Investing in private assets can lead to higher returns when compared to public markets, at least over the longer term. In this last of our three-part overview* on private asset investing drawn from our recent paper, we look at how private asset outperformance – the illiquidity premium – can be seen as compensating investors for their willingness to lock up capital for five to 15 years, the usual lifecycle of private equity and private debt investments.
Private equity firms, in particular those involved in buyouts, appear to have had persistently higher returns than the US S&P 500 equity index over the past 30 years, net of fees. One recent study shows that US private equity buyouts, including management fees, outperformed the S&P 500 by 2.3% to 3.4% a year between 1986 and 2017.
This outperformance appears to persist even when the public equity indices are adjusted to better reflect the nature of the companies targeted by private equity, for example, by using small capitalisation benchmarks.
The study covering the 1986-2017 period showed that US private equity buyouts outperformed the Russell 2000 index, comprising 2,000 small-cap US companies, by 2.3% to 4.3% a year. This is even more remarkable when considering that the Russell 2000 does not include management fees.
Leverage, small-cap and value exposures
Despite such results, the question of whether typically higher leverage private equity outperforms public equity remains hotly debated. Yet the same study cited above shows that when comparing the performance of US buyouts to a leveraged Russell 2000 at 1.2 times, the excess returns remain positive.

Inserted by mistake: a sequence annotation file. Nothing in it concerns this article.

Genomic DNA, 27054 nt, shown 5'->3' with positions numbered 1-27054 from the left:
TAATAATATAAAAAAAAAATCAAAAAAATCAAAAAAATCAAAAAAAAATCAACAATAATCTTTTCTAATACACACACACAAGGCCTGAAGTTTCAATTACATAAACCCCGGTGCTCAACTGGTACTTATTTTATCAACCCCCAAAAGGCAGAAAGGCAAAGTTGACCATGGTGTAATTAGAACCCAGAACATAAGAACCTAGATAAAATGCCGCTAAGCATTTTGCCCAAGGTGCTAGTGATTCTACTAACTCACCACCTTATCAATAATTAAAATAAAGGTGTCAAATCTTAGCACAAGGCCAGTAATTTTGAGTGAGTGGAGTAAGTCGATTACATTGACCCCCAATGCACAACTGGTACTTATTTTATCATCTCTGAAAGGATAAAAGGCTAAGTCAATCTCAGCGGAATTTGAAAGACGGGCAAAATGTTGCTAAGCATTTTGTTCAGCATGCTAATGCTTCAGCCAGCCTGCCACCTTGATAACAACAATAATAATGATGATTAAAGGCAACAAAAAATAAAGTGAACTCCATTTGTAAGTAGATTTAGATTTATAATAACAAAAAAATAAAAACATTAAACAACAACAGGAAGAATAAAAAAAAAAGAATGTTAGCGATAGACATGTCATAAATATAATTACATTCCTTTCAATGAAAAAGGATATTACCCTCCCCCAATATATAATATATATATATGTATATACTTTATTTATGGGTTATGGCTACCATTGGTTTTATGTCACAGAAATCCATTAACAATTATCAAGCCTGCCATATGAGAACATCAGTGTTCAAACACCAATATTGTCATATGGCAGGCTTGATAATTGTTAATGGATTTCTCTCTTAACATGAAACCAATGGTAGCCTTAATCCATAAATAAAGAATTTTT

In assessing the performance of private equity versus public equity returns, numerous studies use Public Market Equivalent (PME) as a metric. One study based on PME finds that all US buyout vintages between 1994 and 2014 outperformed the S&P 500. The results were similar when using the Russell 2000 index. For global private equity, another study reached a similar conclusion: buyout pooled returns outperformed the MSCI World index on a PME basis in 19 out of the 20 measured vintage years (1999–2018).
Should private equity buyout benchmarks include a tilt towards value stocks because buyout targets tend to trade at lower valuation multiples than the market? Research shows that US buyout funds have historically outperformed public market indices even after adjustments for leverage (beta), and small-cap and value exposures.
Paying an illiquidity premium
When high-quality capital is scarce, private equity firms typically pay an illiquidity premium to investors less sensitive to liquidity shocks, that is, targeting investors who can provide long-term capital and have a higher tolerance to illiquidity, thereby potentially realising higher returns.
While the academic literature on private debt is scarcer, it too tends to show evidence of an illiquidity premium relative to other forms of debt.
One study looked at the performance of private debt funds by collecting timed cash flow data on 448 funds listed in Preqin with vintage years from 1986 to 2018. The average of those vintages of private debt funds realised a 9.2% internal rate of return net of fees for investors between 1996 and 2020.
The study compared the performance of the private debt funds with those of public investment-grade (IG) and high-yield (HY) bond benchmark indices using the public market equivalent method. Here, private debt outperformed the IG and HY benchmarks by 8% and 6%, respectively, over the period of retention of the fund, i.e., about 0.9% and 0.7% a year, respectively, assuming an average life of nine years for each vintage.
It seems clear that private assets tend to outperform public assets, often with lower risk. This is supported by various studies and research papers, and our own analysis of benchmarking performance data. This outperformance can be seen as an illiquidity risk premium – basically compensation to investors for the risk of holding illiquid assets over prolonged periods.
For more on investing in private assets, visit our private assets page